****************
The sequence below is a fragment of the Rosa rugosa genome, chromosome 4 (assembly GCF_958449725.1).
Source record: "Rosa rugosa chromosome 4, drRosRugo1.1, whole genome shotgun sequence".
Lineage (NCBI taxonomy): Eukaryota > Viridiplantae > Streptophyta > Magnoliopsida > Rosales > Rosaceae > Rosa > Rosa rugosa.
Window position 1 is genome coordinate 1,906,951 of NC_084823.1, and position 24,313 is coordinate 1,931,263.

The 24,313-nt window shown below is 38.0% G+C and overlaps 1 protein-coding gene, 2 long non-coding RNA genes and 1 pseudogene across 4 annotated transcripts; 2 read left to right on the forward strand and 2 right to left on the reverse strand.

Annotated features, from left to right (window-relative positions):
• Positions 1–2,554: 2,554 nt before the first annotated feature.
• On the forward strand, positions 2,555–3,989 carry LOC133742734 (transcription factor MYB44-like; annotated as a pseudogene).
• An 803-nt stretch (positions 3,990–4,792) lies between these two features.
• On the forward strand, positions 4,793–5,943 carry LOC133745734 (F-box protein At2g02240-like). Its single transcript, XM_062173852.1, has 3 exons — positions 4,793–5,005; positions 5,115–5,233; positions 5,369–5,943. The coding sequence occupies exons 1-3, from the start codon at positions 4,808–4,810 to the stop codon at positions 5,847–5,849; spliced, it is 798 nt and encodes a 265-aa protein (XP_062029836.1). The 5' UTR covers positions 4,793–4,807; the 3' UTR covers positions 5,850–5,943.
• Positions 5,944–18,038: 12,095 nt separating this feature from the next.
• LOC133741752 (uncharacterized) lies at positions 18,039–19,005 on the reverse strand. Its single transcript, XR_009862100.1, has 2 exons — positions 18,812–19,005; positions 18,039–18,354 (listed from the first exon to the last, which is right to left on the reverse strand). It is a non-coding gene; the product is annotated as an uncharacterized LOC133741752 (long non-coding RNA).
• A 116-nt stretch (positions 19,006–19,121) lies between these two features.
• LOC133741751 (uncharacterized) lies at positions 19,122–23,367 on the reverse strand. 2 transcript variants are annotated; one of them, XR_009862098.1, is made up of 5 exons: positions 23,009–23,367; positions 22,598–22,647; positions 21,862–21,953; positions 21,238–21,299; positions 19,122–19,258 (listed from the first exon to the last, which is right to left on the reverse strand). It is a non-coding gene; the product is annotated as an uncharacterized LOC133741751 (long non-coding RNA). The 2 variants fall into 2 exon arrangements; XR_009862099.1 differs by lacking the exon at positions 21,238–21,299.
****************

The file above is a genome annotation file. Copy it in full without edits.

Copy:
The sequence below is a fragment of the Rosa rugosa genome, chromosome 4 (assembly GCF_958449725.1).
Source record: "Rosa rugosa chromosome 4, drRosRugo1.1, whole genome shotgun sequence".
Lineage (NCBI taxonomy): Eukaryota > Viridiplantae > Streptophyta > Magnoliopsida > Rosales > Rosaceae > Rosa > Rosa rugosa.
Window position 1 is genome coordinate 1,906,951 of NC_084823.1, and position 24,313 is coordinate 1,931,263.

The 24,313-nt window shown below is 38.0% G+C and overlaps 1 protein-coding gene, 2 long non-coding RNA genes and 1 pseudogene across 4 annotated transcripts; 2 read left to right on the forward strand and 2 right to left on the reverse strand.

Annotated features, from left to right (window-relative positions):
• Positions 1–2,554: 2,554 nt before the first annotated feature.
• On the forward strand, positions 2,555–3,989 carry LOC133742734 (transcription factor MYB44-like; annotated as a pseudogene).
• An 803-nt stretch (positions 3,990–4,792) lies between these two features.
• On the forward strand, positions 4,793–5,943 carry LOC133745734 (F-box protein At2g02240-like). Its single transcript, XM_062173852.1, has 3 exons — positions 4,793–5,005; positions 5,115–5,233; positions 5,369–5,943. The coding sequence occupies exons 1-3, from the start codon at positions 4,808–4,810 to the stop codon at positions 5,847–5,849; spliced, it is 798 nt and encodes a 265-aa protein (XP_062029836.1). The 5' UTR covers positions 4,793–4,807; the 3' UTR covers positions 5,850–5,943.
• Positions 5,944–18,038: 12,095 nt separating this feature from the next.
• LOC133741752 (uncharacterized) lies at positions 18,039–19,005 on the reverse strand. Its single transcript, XR_009862100.1, has 2 exons — positions 18,812–19,005; positions 18,039–18,354 (listed from the first exon to the last, which is right to left on the reverse strand). It is a non-coding gene; the product is annotated as an uncharacterized LOC133741752 (long non-coding RNA).
• A 116-nt stretch (positions 19,006–19,121) lies between these two features.
• LOC133741751 (uncharacterized) lies at positions 19,122–23,367 on the reverse strand. 2 transcript variants are annotated; one of them, XR_009862098.1, is made up of 5 exons: positions 23,009–23,367; positions 22,598–22,647; positions 21,862–21,953; positions 21,238–21,299; positions 19,122–19,258 (listed from the first exon to the last, which is right to left on the reverse strand). It is a non-coding gene; the product is annotated as an uncharacterized LOC133741751 (long non-coding RNA). The 2 variants fall into 2 exon arrangements; XR_009862099.1 differs by lacking the exon at positions 21,238–21,299.